Histological bulbar manifestations in the ALS rat

Osama N. Kashlan, Bader N. Kashlan, Sang Su Oh, Lisa M. McGinley, Kevin S. Chen, Robbi Kupfer, Audrey Erman, Stacey A. Sakowski, Eva L. Feldman

Research output: Contribution to journalArticlepeer-review

5 Scopus citations


Background: Almost all patients with amyotrophic lateral sclerosis (ALS) develop bulbar symptoms; therefore, it is important to have valid animal models that accurately reflect these features. While the SOD1-G93A rat is extensively used as an ALS model, bulbar symptoms in this model are not well characterized. Objective: In the present study, we aimed to better characterize bulbar dysfunction in terms of histology to determine whether the SOD1-G93A rat is a useful model for bulbar-onset ALS. Methods: Sixty-day-old SOD1-G93A rats on a Sprague-Dawley background and age-matched wild-type controls were assessed weekly for global motor function, facial nerve function, and vagal nerve function. The study endpoint was determined when an SOD1-G93A rat could not right itself within 30 s of being placed on its side. At that point, neuronal counts were assessed in different brainstem cranial nerve nuclei. In addition, the masseter muscle, posterior belly of the digastric muscle, and tongue muscle were evaluated for intact neuromuscular junctions. Results: Our data demonstrate decreases in the number of motor neurons in the trigeminal, facial, and hypoglossal nuclei, as well as compromised neuromuscular junction integrity in the muscles they innervate. Conclusion: These findings suggest that, from a histological standpoint, the SOD1-G93A rat is a valid model of ALS bulbar symptoms.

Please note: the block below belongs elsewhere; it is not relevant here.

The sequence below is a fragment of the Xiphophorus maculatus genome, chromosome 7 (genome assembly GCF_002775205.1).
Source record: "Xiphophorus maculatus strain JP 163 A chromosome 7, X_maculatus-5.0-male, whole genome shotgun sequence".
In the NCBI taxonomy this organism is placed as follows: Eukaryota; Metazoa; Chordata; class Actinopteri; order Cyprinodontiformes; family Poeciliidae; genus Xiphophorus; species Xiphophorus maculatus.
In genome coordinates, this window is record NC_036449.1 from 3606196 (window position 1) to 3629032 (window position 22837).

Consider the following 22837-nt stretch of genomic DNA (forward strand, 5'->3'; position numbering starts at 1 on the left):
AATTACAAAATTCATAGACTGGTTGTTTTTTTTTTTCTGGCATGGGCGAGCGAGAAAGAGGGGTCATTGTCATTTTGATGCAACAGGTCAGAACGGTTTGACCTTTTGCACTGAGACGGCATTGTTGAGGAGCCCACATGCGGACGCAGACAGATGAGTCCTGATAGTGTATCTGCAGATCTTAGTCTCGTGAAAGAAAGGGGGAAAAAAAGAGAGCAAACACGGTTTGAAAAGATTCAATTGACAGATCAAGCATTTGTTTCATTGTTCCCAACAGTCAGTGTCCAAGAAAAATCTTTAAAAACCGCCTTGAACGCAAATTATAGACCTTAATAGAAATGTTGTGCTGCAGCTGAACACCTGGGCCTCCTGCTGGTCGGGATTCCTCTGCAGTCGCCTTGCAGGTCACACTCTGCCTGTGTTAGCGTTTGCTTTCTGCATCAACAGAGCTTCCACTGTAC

Original languageEnglish (US)
Pages (from-to)121-126
Number of pages6
JournalNeurodegenerative Diseases
Issue number2
StatePublished - May 6 2015
Externally publishedYes


  • Bulbar amyotrophic lateral sclerosis
  • Cranial nerve function
  • Cu/Zn superoxide dismutase
  • Motor function
  • Neuromuscular junction
  • Rat model of amyotrophic lateral sclerosis

ASJC Scopus subject areas

  • Neurology
  • Clinical Neurology


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